Agenda item

Serious Case Review

To update the Committee on the learning from the Serious Case Review

Minutes:

The Sub-Committee considered a Report on the learning from Serious Case Review (SCR) Jasmine published in April 2021

 

The SCR had been commissioned in July 2019 by North Tyneside Safeguarding Board (NTSCB) in line with statutory guidance at that time. An Independent Reviewer was commissioned to facilitate the review process and complete the report. The Review was completed in September 2020 but could not be published until criminal proceedings had concluded.

 

The purpose of a SCR was to undertake a rigorous analysis of the contact Jasmine and her   family had with services to try and understand what happened and why. The organisations responsible for services could then identify any lessons to be learnt which could be used to improve services and reduce any future risk of harm to children and young people.

 

The Safeguarding Partners were resolved to act on the learning and a detailed action plan was in place which identified achievable and measurable actions to act on the learning identified in the Review.

 

Members discussed the issues raised in the Report and in the course of the discussion raised the following points:

 

 

-       A Member expressed concern that the perpetrator had been allowed to go back to the family home, that the child had been let down by Services and that the sexual abuse would impact on the child and family and affect the child’s mental health.

 

The Review found that Jasmine’s allegation against P was taken seriously, discussed with agency partners and actions taken in line with child protection procedures. However, Jasmine’s retraction of her allegation and the response to it was not discussed with agency partners and was not subject to the same degree of scrutiny. Her refusal to cooperate and the letter she sent stating she had made up the abuse did not spark healthy skepticism and was not sufficiently explored with her. The important role of trusted relationships with vulnerable children and young people to enable them to talk about their experiences was highlighted.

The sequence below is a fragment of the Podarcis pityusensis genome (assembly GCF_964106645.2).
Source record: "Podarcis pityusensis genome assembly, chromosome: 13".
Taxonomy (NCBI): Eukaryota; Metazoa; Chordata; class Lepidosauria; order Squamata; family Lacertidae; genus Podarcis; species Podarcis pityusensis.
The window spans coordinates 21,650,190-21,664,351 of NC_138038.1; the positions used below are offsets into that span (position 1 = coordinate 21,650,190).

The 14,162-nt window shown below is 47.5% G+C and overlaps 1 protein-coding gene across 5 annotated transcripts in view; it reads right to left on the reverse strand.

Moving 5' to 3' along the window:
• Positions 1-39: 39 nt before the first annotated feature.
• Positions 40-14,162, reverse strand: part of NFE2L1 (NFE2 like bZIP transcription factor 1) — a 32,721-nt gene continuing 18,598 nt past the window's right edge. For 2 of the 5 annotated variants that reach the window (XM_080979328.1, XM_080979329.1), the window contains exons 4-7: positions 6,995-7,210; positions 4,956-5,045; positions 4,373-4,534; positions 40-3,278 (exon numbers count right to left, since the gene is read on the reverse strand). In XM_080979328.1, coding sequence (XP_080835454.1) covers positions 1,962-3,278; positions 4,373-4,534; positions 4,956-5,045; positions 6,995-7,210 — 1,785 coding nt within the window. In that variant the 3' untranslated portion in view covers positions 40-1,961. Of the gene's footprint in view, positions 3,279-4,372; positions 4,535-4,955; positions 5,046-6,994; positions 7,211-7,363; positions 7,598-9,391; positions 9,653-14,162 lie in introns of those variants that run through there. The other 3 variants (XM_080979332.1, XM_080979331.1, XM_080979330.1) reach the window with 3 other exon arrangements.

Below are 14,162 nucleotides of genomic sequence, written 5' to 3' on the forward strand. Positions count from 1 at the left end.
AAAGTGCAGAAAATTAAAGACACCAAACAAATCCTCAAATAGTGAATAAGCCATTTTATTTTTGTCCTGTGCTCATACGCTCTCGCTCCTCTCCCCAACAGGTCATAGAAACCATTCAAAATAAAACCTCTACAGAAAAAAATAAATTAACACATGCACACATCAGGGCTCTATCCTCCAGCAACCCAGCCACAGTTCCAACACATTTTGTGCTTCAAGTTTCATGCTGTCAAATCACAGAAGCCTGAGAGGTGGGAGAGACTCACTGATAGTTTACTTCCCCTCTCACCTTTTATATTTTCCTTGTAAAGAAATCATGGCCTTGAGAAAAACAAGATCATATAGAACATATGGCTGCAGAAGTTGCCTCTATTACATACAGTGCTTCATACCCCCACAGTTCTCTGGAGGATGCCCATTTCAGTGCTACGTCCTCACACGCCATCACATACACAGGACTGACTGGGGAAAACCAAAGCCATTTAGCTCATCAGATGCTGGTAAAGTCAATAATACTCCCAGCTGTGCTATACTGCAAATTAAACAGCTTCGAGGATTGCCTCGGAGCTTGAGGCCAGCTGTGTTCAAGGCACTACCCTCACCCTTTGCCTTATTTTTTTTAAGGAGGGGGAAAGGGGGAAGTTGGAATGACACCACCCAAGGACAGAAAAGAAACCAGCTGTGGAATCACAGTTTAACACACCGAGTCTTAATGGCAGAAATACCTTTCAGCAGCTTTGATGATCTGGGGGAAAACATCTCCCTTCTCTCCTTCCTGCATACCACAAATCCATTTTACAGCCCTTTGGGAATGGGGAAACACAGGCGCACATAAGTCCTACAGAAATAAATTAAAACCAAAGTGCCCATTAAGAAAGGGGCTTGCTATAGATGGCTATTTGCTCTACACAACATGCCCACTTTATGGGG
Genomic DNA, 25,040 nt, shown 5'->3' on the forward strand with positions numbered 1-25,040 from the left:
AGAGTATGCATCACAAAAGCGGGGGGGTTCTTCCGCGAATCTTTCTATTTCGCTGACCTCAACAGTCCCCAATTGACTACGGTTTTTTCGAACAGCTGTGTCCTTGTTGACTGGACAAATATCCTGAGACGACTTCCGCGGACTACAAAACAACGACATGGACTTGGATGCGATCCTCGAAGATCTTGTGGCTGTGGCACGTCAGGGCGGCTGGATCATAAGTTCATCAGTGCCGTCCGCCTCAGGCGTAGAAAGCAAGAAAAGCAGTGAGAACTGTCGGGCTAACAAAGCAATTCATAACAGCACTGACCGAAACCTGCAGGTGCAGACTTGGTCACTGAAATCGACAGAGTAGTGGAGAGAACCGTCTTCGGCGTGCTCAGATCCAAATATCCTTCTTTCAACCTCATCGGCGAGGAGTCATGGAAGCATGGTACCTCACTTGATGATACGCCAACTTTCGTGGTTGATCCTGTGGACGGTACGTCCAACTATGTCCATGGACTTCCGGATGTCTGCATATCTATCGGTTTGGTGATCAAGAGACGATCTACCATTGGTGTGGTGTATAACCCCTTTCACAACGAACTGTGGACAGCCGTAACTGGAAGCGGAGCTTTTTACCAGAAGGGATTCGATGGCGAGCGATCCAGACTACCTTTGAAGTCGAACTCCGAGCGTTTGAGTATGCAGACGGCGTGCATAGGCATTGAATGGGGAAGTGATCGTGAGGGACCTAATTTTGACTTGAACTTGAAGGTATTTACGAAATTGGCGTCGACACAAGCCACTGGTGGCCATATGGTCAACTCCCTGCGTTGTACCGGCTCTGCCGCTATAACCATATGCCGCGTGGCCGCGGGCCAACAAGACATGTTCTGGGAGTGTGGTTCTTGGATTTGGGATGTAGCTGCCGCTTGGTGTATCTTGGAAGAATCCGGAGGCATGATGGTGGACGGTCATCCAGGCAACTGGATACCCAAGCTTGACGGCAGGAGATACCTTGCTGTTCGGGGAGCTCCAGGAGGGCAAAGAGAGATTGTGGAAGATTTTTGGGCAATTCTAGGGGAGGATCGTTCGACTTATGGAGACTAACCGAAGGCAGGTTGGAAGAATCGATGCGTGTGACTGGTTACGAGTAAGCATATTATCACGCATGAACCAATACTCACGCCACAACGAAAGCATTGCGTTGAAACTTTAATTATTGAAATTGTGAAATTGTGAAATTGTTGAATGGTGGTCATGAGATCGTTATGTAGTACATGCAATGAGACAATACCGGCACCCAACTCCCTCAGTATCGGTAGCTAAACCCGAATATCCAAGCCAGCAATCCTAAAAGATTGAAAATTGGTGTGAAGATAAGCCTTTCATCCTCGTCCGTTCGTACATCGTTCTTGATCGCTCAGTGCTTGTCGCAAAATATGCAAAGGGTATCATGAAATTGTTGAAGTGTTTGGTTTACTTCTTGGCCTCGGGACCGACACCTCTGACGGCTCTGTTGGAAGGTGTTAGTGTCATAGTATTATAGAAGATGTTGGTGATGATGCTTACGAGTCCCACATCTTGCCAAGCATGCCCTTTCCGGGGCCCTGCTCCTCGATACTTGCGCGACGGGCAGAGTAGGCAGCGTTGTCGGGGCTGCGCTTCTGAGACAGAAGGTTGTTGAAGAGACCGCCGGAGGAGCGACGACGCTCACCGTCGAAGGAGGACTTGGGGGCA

It was noted that to support practitioners in this complex area of work the Safeguarding Partnership had developed training which considered child sexual abuse from the child’s perspective and included why children may retract statements of sexual abuse and how they can be best supported when they do so. Feedback in relation to the value and relevance of the training had been positive.

 

-       Members referred to the child’s retraction of her allegation and the response to it not being discussed with agency partners and asked what action Children’s Social care would be taking in the future to make sure this does not happen again.

It was reported that going forward as part of the training there would be multi agency involvement and the procedures emphasised and shared with agencies and other local authorities on retractions.

 

-        A Member expressed concern that the views of the articulate professional parent had been listened to at the expense of the child’s view in this case.

 

The learning identified in the Review highlighted the need to be aware of the possibility of elements of disguised compliance in the responses of some parents/carers.

 

-       Reference was made to the support that Social Workers received when dealing with a case of sexual abuse and it was confirmed that a number of actions from the Case review for Children’s Social Care included:

-           Supervision training which had taken place with all team managers in relation to the principles of quality, effective and reflective supervision.

-           A Workshop for managers in relation to group supervision using the Signs of safety methodology had taken place

-           Supervision audit had been carried out, and a task and finish group had implemented the recommendations, including changes to the supervision policy.

-           In reply to a question regarding social work support and supervision, it was noted that staff met with managers every four weeks to reflect and virtual support was available for practitioners.

-           It was acknowledged that the Safeguarding partners were resolved to act on the learning and would have a better understanding of this area of work and share in multi agency training.        

 

 

 

The Chair thanked the North Tyneside Safeguarding Children’s Partnership Business Manager for the Report and for attendance at the meeting. 

 

Supporting documents: